The Experiment: A Late-Season Ohio Whitetail Hunt
The plan was laid in August. To mark the launch of Free Range American, we’d give away a world-class whitetail hunt on one of the largest contiguous farms in the Midwest — and swag out two readers with piles of gear and goodies from Black Rifle Coffee Company, Yeti, and Sitka. Now here we were, in the trees, bows on hooks, with a light dust of January snow veiled over the hardwoods. As the sun came up, deer started nosing out of the timber, and I started counting. One, doe. Two, fawn. Three, doe. Four. I stopped counting at 16 as the deer kept streaming out of the pines, crossing the old logging road I was sitting, and filtering into the oaks. Then, from the opposite direction, I spotted a good one.
Ohio is no sleeper state when it comes to giant whitetails. Iowa, Illinois, and Kansas probably take the crown, but Ohio is close behind as a significant player that haunts the dreams of big-deer killers everywhere. Unlike the flat, expansive, monocropped agricultural landscape of the top three, much of Ohio rolls, with hills and valleys and rivers and ravines. This is especially the case in eastern Ohio, where the ground has been favorably compared to Buffalo County, Wisconsin — perhaps the best big-deer county in the US. The landscape reminded me of the Catskills or the rolling almost-mountains of southern Appalachia.
Here, just along the Pennsylvania border, at Latitudes Ohio Whitetail Co., a new operation that manages the largest contiguous private farm in the state, the ground is all hills and hardwoods, rivers and ravines. It’s more than 5,000 acres, about 1,200 in agriculture, but the vast majority in big woods — a 3-mile-wide piece of ground, 1.5 miles long, with meaty fingers that break off east and west, dissected by the confluence of two rivers, ravines, roads, and ridges.
“We were given a gift to manage this place for whitetail,” said Robert Gary, who grew up with the old Ohio newspaper family that still owns the property. “Having one block like this is super unique.” There are outfits in the Midwest that control more ground — 1,000 acres here, 1,500 acres there — but to have it in one piece is rare, indeed.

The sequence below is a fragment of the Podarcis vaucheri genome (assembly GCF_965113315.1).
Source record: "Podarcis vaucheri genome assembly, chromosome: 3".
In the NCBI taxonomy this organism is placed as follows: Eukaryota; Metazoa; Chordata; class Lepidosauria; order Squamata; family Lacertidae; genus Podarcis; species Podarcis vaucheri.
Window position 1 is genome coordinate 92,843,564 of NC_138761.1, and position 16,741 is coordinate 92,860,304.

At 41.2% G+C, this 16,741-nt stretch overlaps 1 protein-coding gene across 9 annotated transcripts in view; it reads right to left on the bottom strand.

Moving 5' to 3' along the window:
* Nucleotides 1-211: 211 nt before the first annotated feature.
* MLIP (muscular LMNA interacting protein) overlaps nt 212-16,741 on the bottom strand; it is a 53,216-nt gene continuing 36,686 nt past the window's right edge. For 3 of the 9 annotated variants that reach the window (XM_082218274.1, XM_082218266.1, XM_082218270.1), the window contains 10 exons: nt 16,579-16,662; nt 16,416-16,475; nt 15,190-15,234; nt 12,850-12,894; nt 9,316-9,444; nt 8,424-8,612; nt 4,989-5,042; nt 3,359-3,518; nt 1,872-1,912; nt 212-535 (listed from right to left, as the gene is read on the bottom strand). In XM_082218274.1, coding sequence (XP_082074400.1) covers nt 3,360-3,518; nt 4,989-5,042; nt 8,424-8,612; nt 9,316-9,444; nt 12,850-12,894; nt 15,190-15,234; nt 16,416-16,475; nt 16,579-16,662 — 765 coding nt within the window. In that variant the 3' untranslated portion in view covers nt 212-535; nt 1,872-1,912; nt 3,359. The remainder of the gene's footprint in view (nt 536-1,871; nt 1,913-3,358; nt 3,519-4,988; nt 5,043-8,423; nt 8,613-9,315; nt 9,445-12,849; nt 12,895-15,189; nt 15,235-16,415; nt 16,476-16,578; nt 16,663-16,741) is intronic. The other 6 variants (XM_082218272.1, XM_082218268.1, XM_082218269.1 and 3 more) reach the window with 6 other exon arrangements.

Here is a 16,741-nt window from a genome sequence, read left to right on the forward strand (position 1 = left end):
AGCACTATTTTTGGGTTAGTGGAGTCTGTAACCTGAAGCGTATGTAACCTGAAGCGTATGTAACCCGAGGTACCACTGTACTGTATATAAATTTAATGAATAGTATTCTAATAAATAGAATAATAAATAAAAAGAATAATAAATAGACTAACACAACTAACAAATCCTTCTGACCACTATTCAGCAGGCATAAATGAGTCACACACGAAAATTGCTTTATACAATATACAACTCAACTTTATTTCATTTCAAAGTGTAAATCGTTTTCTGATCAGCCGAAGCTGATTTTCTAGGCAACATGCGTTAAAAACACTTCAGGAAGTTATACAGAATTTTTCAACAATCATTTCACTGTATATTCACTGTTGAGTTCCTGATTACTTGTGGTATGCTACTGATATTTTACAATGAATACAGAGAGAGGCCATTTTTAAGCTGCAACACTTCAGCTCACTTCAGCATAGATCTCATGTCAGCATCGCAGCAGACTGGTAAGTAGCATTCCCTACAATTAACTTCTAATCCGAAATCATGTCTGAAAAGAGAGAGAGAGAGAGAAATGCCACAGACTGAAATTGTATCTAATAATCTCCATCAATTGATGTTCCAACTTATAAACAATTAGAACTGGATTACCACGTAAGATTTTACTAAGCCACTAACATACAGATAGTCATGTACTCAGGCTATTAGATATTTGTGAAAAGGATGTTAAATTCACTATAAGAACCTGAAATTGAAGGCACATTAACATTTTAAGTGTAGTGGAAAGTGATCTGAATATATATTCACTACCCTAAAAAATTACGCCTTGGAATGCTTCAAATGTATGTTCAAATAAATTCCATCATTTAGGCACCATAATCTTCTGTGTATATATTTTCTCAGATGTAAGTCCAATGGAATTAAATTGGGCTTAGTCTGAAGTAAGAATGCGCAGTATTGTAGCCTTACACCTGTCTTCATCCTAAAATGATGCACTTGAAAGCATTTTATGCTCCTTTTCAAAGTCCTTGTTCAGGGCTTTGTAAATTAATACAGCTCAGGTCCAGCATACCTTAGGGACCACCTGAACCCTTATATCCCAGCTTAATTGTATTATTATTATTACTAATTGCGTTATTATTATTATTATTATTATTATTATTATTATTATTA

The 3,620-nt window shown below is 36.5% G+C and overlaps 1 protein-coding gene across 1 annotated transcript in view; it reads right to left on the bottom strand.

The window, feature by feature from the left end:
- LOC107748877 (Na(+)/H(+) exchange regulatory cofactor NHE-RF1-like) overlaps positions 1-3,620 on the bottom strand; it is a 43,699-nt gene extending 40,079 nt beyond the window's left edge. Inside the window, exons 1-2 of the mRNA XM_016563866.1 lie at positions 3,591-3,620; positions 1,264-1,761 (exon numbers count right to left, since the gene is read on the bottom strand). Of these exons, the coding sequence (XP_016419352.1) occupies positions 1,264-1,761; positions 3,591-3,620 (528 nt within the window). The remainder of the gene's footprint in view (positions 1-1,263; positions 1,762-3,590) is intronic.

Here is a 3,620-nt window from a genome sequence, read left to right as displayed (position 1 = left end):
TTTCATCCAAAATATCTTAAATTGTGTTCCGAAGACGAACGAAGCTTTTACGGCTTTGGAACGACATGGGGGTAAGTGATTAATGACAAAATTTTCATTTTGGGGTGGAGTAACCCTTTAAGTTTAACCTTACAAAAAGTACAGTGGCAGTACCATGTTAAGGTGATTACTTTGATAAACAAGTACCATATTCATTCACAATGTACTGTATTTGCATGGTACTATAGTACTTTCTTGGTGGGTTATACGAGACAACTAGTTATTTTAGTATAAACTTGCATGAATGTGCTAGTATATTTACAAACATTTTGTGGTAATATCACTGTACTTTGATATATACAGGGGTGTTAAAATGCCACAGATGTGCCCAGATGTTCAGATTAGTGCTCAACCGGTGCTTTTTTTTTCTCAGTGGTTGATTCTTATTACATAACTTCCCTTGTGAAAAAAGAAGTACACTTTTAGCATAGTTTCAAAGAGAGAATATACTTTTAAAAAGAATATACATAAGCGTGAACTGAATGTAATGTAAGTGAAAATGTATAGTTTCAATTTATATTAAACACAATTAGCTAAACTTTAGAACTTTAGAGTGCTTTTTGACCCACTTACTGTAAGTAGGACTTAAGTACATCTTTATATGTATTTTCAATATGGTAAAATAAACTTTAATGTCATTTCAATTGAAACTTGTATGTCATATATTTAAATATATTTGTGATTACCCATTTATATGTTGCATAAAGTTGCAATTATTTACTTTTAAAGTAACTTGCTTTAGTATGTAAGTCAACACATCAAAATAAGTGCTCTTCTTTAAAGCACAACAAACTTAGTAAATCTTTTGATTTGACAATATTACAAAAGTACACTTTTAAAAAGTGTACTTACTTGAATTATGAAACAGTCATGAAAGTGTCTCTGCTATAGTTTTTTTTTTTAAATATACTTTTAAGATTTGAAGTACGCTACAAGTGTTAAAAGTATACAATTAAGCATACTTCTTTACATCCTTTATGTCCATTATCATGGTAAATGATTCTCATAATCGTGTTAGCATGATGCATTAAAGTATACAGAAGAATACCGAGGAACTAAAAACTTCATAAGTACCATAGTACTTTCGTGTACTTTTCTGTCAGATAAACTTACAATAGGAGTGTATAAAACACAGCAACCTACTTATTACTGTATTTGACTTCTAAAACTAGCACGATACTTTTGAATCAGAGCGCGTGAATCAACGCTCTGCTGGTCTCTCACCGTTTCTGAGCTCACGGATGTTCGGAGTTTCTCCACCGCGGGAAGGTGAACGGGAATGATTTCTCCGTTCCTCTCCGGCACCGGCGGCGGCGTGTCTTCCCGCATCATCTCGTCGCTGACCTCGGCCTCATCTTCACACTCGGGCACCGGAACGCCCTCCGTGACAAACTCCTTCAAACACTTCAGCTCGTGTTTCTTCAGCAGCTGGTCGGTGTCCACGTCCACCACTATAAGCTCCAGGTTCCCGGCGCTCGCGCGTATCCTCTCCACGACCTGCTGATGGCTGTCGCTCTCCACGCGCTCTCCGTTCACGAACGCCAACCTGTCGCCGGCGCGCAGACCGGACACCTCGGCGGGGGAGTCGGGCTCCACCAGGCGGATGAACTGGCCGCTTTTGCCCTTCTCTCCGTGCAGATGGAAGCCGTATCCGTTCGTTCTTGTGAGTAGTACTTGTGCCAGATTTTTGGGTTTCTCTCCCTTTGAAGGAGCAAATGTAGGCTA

January can be a great time to kill a mature whitetail. Left unpressured, rut-weary bucks will return to daylight walking, looking to feed early to put on lost weight for the coming cold ahead. Hunting pressured deer this time of year can also be terrible. They have been shot at, one way or another, for three or four months, and can tend to stay nocturnal.
The guys at Latitudes manage this pressure by limiting the number of hunters to 20 per year, in groups of four. And even during gun season, it is an archery-only hunt. A whitetail outfitter with a 25% success rate — that is, 25% of their clients have a shot opportunity on a mature buck — is crushing it. A place batting .500, and there are a few, is next level. This last season, Latitudes ran 21 hunters, and 11 bucks were killed.
“This is our fourth year of managing the farm,” Gary told me. “We take it in small increments. We bring in hunters and groups that really know deer. This is only our second full commercial year, but we’re learning.”
Unlike many whitetail outfitters that have clients sitting on the edges of ag fields, nearly all the stands we sat were deep in the woods at natural pinch points made by topography or water. Ohio is a corn state, so piles were out, but they only seemed to concentrate small does and fawns. The bucks we saw skirted the edges, moving in for a look, then were gone. On that first morning, the deer I saw did just that. Does and fawns were crossing an old logging road 90 yards down near a bend in the ruts. Then at my 7 o’clock, a buck trotted in. I drew and watched him in my peep. Maybe low 140s. Maybe. Probably not. Probably middle-high 130s. Small-bodied, lean. I let him walk.
“That’s Junior,” Owen Murphy, the property manager at Latitudes, said when we got back from the hunt. Then he sort of muttered, “You could have sent it.” Junior, it turns out, is a small-bodied 5- or 6-year-old deer with the face of a fawn — an oddity.